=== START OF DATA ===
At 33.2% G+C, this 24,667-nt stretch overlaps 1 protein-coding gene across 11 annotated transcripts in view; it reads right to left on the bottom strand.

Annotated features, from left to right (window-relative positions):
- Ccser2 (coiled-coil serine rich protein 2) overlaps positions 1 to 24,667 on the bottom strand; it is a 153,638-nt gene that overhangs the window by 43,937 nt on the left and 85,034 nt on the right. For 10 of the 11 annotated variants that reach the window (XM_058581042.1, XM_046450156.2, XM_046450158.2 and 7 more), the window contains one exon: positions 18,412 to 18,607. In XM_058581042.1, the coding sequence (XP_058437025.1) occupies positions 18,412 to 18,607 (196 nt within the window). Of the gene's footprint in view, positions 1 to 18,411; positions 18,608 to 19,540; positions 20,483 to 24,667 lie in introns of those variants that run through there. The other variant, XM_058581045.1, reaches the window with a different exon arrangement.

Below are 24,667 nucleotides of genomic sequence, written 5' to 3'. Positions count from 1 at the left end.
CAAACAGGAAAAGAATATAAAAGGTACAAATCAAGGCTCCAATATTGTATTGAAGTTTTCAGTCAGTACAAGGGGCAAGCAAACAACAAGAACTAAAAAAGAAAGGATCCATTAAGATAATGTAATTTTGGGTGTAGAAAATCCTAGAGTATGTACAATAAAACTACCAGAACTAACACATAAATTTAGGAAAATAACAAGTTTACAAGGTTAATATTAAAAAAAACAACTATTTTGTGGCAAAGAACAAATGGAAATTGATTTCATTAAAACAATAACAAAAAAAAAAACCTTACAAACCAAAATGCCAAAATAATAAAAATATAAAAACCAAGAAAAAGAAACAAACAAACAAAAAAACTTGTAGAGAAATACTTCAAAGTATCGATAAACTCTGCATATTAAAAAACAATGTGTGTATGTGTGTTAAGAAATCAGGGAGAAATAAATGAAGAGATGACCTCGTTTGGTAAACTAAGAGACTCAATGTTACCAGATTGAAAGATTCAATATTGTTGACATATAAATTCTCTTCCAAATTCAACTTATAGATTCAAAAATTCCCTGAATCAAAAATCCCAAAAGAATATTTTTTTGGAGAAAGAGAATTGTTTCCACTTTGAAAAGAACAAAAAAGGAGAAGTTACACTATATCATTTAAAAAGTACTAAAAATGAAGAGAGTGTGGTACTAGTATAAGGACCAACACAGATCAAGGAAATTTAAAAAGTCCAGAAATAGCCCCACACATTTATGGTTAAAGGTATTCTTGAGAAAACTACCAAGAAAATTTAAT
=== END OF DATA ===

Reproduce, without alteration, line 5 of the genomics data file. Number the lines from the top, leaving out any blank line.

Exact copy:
CAAACAGGAAAAGAATATAAAAGGTACAAATCAAGGCTCCAATATTGTATTGAAGTTTTCAGTCAGTACAAGGGGCAAGCAAACAACAAGAACTAAAAAAGAAAGGATCCATTAAGATAATGTAATTTTGGGTGTAGAAAATCCTAGAGTATGTACAATAAAACTACCAGAACTAACACATAAATTTAGGAAAATAACAAGTTTACAAGGTTAATATTAAAAAAAACAACTATTTTGTGGCAAAGAACAAATGGAAATTGATTTCATTAAAACAATAACAAAAAAAAAAACCTTACAAACCAAAATGCCAAAATAATAAAAATATAAAAACCAAGAAAAAGAAACAAACAAACAAAAAAACTTGTAGAGAAATACTTCAAAGTATCGATAAACTCTGCATATTAAAAAACAATGTGTGTATGTGTGTTAAGAAATCAGGGAGAAATAAATGAAGAGATGACCTCGTTTGGTAAACTAAGAGACTCAATGTTACCAGATTGAAAGATTCAATATTGTTGACATATAAATTCTCTTCCAAATTCAACTTATAGATTCAAAAATTCCCTGAATCAAAAATCCCAAAAGAATATTTTTTTGGAGAAAGAGAATTGTTTCCACTTTGAAAAGAACAAAAAAGGAGAAGTTACACTATATCATTTAAAAAGTACTAAAAATGAAGAGAGTGTGGTACTAGTATAAGGACCAACACAGATCAAGGAAATTTAAAAAGTCCAGAAATAGCCCCACACATTTATGGTTAAAGGTATTCTTGAGAAAACTACCAAGAAAATTTAAT